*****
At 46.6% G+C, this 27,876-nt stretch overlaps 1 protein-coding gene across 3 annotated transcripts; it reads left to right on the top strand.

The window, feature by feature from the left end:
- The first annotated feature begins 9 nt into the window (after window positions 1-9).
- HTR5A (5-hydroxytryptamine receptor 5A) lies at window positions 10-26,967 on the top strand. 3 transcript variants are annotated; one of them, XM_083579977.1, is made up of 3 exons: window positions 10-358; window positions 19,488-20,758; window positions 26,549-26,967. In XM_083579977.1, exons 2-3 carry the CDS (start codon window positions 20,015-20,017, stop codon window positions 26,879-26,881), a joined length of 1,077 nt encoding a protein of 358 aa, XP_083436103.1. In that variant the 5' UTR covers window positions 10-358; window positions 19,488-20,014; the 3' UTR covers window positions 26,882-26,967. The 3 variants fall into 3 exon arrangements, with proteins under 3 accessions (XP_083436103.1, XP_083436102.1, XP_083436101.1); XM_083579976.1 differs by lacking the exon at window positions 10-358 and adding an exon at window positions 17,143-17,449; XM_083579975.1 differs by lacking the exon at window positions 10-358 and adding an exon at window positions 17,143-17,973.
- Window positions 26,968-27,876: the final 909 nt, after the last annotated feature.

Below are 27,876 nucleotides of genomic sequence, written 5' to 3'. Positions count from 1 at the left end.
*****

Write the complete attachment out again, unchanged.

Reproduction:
At 46.6% G+C, this 27,876-nt stretch overlaps 1 protein-coding gene across 3 annotated transcripts; it reads left to right on the top strand.

The window, feature by feature from the left end:
- The first annotated feature begins 9 nt into the window (after window positions 1-9).
- HTR5A (5-hydroxytryptamine receptor 5A) lies at window positions 10-26,967 on the top strand. 3 transcript variants are annotated; one of them, XM_083579977.1, is made up of 3 exons: window positions 10-358; window positions 19,488-20,758; window positions 26,549-26,967. In XM_083579977.1, exons 2-3 carry the CDS (start codon window positions 20,015-20,017, stop codon window positions 26,879-26,881), a joined length of 1,077 nt encoding a protein of 358 aa, XP_083436103.1. In that variant the 5' UTR covers window positions 10-358; window positions 19,488-20,014; the 3' UTR covers window positions 26,882-26,967. The 3 variants fall into 3 exon arrangements, with proteins under 3 accessions (XP_083436103.1, XP_083436102.1, XP_083436101.1); XM_083579976.1 differs by lacking the exon at window positions 10-358 and adding an exon at window positions 17,143-17,449; XM_083579975.1 differs by lacking the exon at window positions 10-358 and adding an exon at window positions 17,143-17,973.
- Window positions 26,968-27,876: the final 909 nt, after the last annotated feature.

Below are 27,876 nucleotides of genomic sequence, written 5' to 3'. Positions count from 1 at the left end.